I also gave my own talk on PyGObject for beginners, which had a very robust and responsive audience. It was great to have so many people interested in a subject I enjoy talking about, and to get such great feedback and questions. Hopefully Ohio Linux Fest will have audio from this talk available in the future, since I understand it was recorded. I was happy with my performance although it was quite a lot of material to fit into a 50 minute period. If you attended and have feedback, feel free to comment here of course. The presentation is licensed CC BY 3.0, and it’s available on my space.

After Maddog’s final keynote, I went with a large group of friends (many of the above plus Eric ‘sparks’ Christensen, David Nalley and wife Pam, and several others) to the Spaghetti Warehouse. It was a fair walk from the hotel but it helped us all feel better about a pasta dinner, I think. We came back to the conference after-party but it wasn’t quite our taste, so we went back to Barley’s.

On Sunday, since my plane wasn’t scheduled to depart until almost 7:00pm, I got up in the morning and joined the Docs guys in a meeting room downstairs that was graciously donated by the Ohio Linux Fest organizers. What we did is already being reported and discussed on the Docs mailing list, so I won’t reiterate it all here. I definitely noticed there — and this is indeed not new, but rather a constant challenge — the importance of keeping a group session on track by focusing on specifics.

This is a characteristic of good sessions that I’ve many times seen Greg DeKoenigsberg or Max Spevack manage extremely well, and from which I’ve tried to learn. Sessions tend to produce lots of results by focusing on specifics, such as “We need to fix the following two things about our licensing statements, and here’s why.” It’s a lot harder when the problem you try to solve isn’t well articulated already, such as “We need to make contributors’ lives better.” When one doesn’t focus on those specifics, and driving to action as efficiently as possible, it’s easy for discussions to veer off into many different kinds of weeds, to the extent that you forget what problem you originally were trying to solve.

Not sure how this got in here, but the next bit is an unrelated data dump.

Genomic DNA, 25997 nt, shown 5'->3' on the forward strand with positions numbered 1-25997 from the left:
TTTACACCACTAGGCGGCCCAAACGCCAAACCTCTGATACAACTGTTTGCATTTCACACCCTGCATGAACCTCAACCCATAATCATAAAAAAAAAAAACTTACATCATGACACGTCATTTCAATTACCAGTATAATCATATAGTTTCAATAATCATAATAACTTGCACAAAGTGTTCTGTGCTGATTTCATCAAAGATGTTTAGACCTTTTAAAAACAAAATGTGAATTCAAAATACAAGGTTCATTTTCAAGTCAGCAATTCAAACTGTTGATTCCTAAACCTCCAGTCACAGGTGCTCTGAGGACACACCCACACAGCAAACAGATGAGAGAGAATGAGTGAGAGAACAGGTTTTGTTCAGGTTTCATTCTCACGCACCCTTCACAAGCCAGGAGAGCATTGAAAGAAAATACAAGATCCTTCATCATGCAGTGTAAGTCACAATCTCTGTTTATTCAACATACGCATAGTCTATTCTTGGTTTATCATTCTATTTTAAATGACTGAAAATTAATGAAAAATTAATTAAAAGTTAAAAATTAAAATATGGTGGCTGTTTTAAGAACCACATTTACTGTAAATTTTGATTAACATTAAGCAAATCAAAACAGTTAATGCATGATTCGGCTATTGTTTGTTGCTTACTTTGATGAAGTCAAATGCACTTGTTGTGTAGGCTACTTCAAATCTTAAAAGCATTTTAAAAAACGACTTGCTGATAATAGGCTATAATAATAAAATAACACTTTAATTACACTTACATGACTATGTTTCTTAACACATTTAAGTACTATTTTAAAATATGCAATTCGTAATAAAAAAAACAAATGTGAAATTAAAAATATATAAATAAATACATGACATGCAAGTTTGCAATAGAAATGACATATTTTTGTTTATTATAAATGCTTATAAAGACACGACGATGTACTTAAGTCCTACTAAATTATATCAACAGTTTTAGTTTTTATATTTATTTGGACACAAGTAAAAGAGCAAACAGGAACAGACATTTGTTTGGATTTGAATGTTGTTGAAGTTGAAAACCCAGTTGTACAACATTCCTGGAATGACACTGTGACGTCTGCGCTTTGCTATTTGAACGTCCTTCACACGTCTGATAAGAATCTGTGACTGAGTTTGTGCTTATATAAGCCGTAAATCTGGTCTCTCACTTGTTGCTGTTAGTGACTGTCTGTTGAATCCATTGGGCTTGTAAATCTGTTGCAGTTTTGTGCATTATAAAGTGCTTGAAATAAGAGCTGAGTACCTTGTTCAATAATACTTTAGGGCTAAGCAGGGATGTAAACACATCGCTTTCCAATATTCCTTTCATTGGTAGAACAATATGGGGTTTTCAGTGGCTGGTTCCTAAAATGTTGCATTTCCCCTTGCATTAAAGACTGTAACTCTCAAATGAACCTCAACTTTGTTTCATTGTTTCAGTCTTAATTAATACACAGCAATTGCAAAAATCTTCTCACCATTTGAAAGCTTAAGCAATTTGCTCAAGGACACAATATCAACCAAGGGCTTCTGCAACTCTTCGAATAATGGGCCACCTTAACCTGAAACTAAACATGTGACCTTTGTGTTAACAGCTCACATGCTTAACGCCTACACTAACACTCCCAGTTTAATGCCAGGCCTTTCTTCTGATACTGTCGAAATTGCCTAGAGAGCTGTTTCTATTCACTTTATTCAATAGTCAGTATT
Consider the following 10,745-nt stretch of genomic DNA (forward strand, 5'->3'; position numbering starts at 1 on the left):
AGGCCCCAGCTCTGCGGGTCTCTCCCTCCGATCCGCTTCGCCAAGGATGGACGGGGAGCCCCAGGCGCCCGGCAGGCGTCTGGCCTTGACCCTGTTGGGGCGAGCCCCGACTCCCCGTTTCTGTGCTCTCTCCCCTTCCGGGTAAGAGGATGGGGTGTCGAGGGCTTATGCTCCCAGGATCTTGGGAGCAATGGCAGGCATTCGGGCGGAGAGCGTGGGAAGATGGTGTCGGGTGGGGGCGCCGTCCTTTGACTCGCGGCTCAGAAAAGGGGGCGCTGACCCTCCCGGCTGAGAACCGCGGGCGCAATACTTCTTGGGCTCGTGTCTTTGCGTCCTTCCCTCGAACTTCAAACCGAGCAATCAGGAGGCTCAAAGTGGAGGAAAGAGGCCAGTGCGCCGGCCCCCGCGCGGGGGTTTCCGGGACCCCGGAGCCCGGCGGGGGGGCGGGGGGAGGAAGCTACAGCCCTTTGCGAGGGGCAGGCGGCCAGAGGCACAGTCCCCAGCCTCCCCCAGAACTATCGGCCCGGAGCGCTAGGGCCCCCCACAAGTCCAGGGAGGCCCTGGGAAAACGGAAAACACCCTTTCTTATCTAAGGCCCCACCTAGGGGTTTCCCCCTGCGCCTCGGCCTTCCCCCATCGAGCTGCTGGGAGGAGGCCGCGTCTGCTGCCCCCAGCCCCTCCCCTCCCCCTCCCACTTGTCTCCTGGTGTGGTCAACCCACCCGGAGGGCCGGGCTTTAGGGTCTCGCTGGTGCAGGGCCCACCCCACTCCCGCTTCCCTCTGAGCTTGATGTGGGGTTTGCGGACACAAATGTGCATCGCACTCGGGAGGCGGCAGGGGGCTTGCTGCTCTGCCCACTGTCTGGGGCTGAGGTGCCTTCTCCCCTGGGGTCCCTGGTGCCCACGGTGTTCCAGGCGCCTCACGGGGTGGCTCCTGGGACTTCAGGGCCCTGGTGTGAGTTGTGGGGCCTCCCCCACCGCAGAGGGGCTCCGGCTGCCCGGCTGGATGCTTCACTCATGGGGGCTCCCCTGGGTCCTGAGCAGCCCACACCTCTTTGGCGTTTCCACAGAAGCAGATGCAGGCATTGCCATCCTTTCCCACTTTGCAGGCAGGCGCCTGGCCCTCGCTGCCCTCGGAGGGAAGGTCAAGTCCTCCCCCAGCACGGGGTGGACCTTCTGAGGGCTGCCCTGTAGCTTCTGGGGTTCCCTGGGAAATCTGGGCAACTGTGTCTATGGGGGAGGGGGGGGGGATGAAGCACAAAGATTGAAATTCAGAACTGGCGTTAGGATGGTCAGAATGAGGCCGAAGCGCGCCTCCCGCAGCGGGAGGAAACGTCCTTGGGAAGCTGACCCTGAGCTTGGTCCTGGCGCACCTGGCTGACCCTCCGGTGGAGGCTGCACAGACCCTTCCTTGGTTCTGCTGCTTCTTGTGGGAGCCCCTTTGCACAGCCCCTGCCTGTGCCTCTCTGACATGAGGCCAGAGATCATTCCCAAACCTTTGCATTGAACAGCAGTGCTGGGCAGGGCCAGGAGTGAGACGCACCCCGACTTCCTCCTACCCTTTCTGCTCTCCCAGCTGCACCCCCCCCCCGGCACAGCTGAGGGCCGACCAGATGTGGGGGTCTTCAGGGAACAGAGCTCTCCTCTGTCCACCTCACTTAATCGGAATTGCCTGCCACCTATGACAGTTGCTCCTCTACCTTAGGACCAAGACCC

In any case, the Docs session went fairly well by focusing on specifics, and it was good to see friends from the team that I hadn’t met, or hadn’t seen in a while. Clint gave me, Zach, and Robyn a ride to the airport, where we proceeded to cool our heels for several hours (myself longer than most, I think, since my plane was delayed by local thunderstorms). I arrived home a little before 11:00pm, and basically dumped my suitcase out and went to bed so I could get up at 6:00 the next morning and start my workweek!

All in all Ohio Linux Fest was better for me this year as a speaker than as an attendee. In terms of the value I got from them personally, the quality of talks was not quite as good as what I’ve seen in recent years, but there were a few I definitely enjoyed and learned from. And of course it was fantastic was to see many Fedora contributors there, and collaborate and catch up with colleagues and friends. In closing, the organizers did a tremendous job with conference logistics and they definitely deserve a nice rest after all their efforts. Good work, folks!